In 1996 Virginia DMME-DMLR issued a mining permit to the Red River Coal Company to begin re-mining operations in Black Creek watershed. In 2002 DMME-DMLR approved the Red River Coal Company’s re-mining and reclamation plan, which directly addresses TMn and TDS, the two stressors listed in the Black Creek TMDL. Red River Coal Company has completed 75 percent of its re-mining and reclamation plan, restoring approximately 300 acres of abandoned mine lands. As outlined in the plan, Red River Coal Company is implementing the following mined-land best management practices:

  1. Revegetating mined areas to control water infiltration and erosion
  2. Regrading to restore original contours on mined areas (Figure 2)
  3. Constructing wetlands
  4. Installing sediment ponds to collect drainage from disturbed areas and provide stormwater retention and sedimentation
  5. Restoring riparian areas along stream segments
  6. Constructing diversion ditches to restore drainage patterns and direct water away from outslopes and areas where erosion and mineral-leaching potentials are high
  7. Installing infiltration channels (shallow, excavated trenches backfilled with coarse gravel and covered with soil and grass) to slow stormwater runoff
  8. Daylighting with resource recovery, in which deep-mined coal seams are exposed by surface mining so that the remaining coal can be recovered, thus eliminating existing pollutant discharge

In addition, DMME-DMLR secured grant funding to install additional restoration projects in Black Creek, including a wetland area enhancement project (2001) and five habitat improvement structures (2006).

Results

Chemical water monitoring, performed routinely by the Red River Coal Company, shows marked improvement in water quality of Black Creek. DMME-DMLR also collects biological assessment data, which show increases in the taxa richness (total number of different kinds of organisms), EPT richness (total number of taxa within the “pollution sensitive” orders Ephemeroptera, Plecoptera, and Trichoptera), the percent Ephemeroptera, and percent “Scrapers” (Plecoptera and Trichoptera). Among those metrics, higher values indicate an increase in water quality. Additionally, both the Virginia Stream Condition Index (VSCI) and habitat score of Black Creek increased between 2001 and 2009, indicating an increase in water quality (Table 1).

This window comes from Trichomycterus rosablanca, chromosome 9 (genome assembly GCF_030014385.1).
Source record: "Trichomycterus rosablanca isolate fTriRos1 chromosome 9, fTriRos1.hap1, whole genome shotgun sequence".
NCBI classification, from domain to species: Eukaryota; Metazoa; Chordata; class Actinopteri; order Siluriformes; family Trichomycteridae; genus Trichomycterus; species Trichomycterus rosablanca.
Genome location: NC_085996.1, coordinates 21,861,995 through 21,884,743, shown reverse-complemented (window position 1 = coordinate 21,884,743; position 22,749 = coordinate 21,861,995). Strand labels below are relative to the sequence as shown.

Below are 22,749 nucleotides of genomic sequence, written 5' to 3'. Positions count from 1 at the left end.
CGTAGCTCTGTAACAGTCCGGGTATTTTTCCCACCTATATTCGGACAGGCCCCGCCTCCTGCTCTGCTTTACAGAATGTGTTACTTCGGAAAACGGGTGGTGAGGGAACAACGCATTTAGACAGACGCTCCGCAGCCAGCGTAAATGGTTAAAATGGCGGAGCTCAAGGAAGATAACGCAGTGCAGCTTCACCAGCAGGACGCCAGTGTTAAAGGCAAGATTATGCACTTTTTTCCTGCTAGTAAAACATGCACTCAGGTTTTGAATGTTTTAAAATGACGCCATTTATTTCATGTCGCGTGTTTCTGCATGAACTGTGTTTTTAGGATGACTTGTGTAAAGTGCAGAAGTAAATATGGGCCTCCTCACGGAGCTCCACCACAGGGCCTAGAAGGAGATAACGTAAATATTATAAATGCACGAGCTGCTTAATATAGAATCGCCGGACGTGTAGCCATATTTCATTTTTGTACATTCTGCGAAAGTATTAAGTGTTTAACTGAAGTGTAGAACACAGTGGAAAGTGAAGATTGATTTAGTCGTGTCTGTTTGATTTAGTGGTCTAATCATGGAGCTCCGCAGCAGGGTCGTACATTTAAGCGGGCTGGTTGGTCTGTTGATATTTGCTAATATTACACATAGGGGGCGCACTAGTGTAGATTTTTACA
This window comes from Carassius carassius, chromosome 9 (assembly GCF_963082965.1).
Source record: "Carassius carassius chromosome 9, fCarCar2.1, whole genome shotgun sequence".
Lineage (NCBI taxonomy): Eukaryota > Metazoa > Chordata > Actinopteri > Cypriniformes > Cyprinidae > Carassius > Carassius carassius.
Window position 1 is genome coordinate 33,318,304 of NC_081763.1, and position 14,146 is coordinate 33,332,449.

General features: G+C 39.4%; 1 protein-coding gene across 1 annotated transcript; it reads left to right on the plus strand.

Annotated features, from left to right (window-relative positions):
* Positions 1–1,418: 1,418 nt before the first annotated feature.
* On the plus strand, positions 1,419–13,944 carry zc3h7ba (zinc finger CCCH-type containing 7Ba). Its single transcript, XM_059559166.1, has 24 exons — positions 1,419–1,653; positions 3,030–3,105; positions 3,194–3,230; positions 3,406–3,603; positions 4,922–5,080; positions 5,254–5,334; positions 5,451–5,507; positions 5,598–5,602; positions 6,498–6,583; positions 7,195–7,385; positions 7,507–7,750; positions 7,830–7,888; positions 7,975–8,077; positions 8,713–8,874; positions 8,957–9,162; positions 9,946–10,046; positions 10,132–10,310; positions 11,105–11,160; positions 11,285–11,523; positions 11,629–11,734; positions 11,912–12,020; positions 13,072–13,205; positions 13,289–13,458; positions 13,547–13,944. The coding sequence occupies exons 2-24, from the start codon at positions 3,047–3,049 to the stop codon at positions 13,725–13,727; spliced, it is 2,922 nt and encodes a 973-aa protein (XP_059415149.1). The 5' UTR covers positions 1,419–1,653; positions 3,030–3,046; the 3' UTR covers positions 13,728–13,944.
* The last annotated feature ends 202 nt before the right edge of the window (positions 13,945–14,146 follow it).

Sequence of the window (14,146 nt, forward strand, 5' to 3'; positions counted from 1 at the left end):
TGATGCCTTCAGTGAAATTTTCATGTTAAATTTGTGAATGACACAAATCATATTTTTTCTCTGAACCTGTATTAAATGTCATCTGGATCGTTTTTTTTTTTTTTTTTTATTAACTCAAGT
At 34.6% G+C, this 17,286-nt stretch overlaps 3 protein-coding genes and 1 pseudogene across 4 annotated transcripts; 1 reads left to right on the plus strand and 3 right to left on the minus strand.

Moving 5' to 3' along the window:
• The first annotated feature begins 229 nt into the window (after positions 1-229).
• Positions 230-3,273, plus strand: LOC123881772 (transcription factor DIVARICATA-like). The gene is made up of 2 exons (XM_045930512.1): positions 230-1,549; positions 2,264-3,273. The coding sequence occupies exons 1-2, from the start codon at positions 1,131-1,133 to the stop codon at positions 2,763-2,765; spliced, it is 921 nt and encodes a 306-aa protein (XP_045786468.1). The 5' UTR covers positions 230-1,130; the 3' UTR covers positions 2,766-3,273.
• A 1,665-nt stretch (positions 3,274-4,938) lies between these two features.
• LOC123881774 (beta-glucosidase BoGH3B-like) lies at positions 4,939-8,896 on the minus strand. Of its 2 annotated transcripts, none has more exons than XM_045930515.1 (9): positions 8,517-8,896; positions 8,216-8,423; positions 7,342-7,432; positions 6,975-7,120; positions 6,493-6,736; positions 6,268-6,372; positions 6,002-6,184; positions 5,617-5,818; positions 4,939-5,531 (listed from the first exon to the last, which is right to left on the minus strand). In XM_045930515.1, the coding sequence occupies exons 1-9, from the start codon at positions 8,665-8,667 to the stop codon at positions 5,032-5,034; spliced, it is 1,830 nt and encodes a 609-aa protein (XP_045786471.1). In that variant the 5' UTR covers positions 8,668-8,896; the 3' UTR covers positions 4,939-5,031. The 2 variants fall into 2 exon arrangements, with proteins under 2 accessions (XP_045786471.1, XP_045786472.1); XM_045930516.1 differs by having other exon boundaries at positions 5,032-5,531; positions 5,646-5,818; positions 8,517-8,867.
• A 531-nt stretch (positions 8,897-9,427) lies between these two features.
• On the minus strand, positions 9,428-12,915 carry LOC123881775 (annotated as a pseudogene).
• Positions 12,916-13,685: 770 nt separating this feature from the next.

While most aquatic life metrics indicate water quality improvements, some issues remain. For example, Table 1 shows fluctuations in the percent Chironomidae index—it dropped from 81.6 in 1995 to zero in 2001, but crept back up to 12.84 in 2009. This index represents the presence of pollutant-tolerant organisms; therefore, index values tend to increase as water quality get worse. After the Black Creek re-mining and reclamation plan is fully implemented, DMME-DMLR and DEQ will reassess the impairment status of the stream to determine if Black Creek can be removed from Virginia’s CWA section 303(d) list.

Partners and Funding

Red River Coal Company is the Virginia-based coal company that is re-mining the Black Creek watershed. Virginia DMME-DMLR contributed to the development of the Black Creek TMDL and oversees biological monitoring within the watershed. DEQ has also been involved in assessing the impairment status of Black Creek. Supplemental DMME-DMLR projects in the watershed were supported by grants from the National Fish and Wildlife Foundation (for the habitat improvement structures) and by EPA CWA section 319 and the U.S. Office of Surface Mining Reclamation and Enforcement Clean Streams Initiative (for the wetland enhancement project).

Table 1. Virginia Stream Condition Index (VSCI) metrics for aquatic health in Black Creek
 

Taxa richness

EPT
richness

Percent Ephemeroptera

Percent Scrapers

Chironomidae

VSCI
(impairment
threshold = 60)

Habitat score
(maximum
  = 200)

1995 4 3 2.3  0   81.6 39  80
2001 8 3 0    0   36 160
2009 1 5  0.92  4.13  12.84 49 181